Container Growing Lily Of The Valley: How To Plant Lily Of The Valley In Pots

(Image credit: Anna Chaplygina)

Lily of the valley is a fantastic flowering plant. Producing tiny, delicate, but highly fragrant, white bell-shaped flowers, it’s a good addition to any garden. And since it can do well in anything from full shade to full sun, it’s a versatile plant that can brighten up virtually any spot. But can you grow lily of the valley in pots? Keep reading to learn more about container growing lily of the valley plants.

Can You Grow Lily of the Valley in Pots?

Lily of the valley is beautiful, but sometimes it can get a little out of hand. The plant grows from rhizomes - fleshy underground stems - and it reproduces itself by branching them out in every direction and putting up new shoots. With good soil, it can get downright aggressive and push out neighboring plants. One surefire way to get around this is by growing lily of the valley in pots. Container growing lily of the valley plants ensures that the rhizomes have nowhere to spread, while still giving you that heavenly scent. And since it’s in a pot, you can move that scent wherever you like.

How to Plant Lily of the Valley in Pots

Lily of the valley can be propagated by division. Either right after the flowers have faded or in the autumn, dig up some of the rhizomes in a lily of the valley patch. You can also buy the rhizomes from garden centers much like you’d buy bulbs. When growing lily of the valley in pots, try to pick a container that’s deeper than it is wide to accommodate its long roots. It’s okay to trim a few inches (7.5 to 13 cm.) off the roots if they don’t fit in your pot, but no more. Use a good standard potting mix. Space your rhizomes 1-2 inches (2.5 to 5 cm.) apart. If you’re planting store bought rhizomes, you should just cover the tops of the buds with soil. Lily of the valley container care is easy. Place your pots in indirect sunlight. If planting in the fall, you may want to bring the container inside until spring. When it starts to bloom in the spring, place it wherever the smell suits you best.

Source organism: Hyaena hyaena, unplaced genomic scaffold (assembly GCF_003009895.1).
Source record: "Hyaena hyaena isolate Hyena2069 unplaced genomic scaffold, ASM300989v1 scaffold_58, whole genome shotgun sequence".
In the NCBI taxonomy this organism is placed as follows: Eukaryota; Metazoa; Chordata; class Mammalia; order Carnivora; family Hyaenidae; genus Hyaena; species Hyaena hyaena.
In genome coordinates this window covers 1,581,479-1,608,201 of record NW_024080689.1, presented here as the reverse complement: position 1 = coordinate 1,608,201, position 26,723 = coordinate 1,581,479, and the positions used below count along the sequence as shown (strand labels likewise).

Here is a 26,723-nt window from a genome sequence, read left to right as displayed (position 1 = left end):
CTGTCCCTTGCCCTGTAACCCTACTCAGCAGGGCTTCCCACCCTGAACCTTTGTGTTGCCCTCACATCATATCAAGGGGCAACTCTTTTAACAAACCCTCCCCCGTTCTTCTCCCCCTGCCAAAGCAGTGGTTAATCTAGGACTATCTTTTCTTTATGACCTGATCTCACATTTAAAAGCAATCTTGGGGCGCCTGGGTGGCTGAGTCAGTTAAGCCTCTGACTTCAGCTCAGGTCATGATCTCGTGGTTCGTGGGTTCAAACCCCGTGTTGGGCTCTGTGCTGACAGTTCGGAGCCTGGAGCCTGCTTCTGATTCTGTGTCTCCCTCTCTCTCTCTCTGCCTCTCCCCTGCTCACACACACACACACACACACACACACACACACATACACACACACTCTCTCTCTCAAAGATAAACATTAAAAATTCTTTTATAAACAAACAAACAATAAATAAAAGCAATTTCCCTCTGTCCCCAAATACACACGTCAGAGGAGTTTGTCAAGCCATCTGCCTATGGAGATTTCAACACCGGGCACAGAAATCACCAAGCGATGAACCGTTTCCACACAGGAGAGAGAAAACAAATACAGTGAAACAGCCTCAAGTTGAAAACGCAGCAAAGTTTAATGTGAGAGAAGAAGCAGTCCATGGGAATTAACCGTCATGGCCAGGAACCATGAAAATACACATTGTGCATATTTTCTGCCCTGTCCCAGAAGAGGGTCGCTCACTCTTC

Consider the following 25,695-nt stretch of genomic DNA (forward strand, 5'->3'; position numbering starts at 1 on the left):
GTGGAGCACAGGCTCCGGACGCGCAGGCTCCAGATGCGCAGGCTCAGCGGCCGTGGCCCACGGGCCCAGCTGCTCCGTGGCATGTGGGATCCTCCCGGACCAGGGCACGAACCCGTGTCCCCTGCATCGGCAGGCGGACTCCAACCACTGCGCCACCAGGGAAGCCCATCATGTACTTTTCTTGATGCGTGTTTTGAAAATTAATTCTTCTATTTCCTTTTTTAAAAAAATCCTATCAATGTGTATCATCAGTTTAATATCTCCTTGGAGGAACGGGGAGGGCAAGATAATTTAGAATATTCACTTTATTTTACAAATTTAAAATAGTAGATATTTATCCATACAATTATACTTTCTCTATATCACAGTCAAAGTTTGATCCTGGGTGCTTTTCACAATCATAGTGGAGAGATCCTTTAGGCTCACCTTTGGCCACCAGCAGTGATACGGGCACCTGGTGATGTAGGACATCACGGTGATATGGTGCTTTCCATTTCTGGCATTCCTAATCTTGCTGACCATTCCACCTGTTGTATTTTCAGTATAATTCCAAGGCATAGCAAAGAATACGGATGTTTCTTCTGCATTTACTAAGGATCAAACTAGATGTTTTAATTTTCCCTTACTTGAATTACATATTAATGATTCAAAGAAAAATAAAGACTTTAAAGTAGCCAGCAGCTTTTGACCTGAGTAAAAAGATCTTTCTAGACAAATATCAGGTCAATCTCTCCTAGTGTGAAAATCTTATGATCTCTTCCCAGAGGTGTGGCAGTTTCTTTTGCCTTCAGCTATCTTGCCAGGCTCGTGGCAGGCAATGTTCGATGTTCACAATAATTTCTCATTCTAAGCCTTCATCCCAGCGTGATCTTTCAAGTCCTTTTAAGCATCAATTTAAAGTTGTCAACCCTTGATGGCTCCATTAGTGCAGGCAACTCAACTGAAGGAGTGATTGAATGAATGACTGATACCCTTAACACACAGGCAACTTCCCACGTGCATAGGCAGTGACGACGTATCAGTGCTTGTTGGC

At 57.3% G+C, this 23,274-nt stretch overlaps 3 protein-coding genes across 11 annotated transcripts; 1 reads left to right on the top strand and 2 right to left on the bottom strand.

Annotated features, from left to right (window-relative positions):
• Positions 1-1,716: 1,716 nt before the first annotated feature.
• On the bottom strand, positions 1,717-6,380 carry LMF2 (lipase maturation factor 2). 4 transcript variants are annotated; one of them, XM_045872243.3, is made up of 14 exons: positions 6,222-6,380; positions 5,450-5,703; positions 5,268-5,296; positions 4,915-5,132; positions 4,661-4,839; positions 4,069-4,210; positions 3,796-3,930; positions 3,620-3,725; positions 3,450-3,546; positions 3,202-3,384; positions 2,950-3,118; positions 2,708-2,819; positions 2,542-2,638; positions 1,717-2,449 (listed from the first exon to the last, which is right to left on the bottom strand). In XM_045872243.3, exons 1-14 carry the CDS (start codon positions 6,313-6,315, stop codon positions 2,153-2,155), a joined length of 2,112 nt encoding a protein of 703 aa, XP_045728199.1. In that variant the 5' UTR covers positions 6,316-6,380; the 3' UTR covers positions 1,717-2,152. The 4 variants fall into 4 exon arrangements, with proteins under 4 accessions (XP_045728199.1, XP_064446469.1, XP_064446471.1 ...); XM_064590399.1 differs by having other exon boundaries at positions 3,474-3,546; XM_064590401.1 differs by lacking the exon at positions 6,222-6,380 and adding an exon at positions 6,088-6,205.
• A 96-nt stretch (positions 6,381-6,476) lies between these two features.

Liz Baessler
Senior Editor

The only child of a horticulturist and an English teacher, Liz Baessler was destined to become a gardening editor. She has been with Gardening Know how since 2015, and a Senior Editor since 2020. She holds a BA in English from Brandeis University and an MA in English from the University of Geneva, Switzerland. After years of gardening in containers and community garden plots, she finally has a backyard of her own, which she is systematically filling with vegetables and flowers.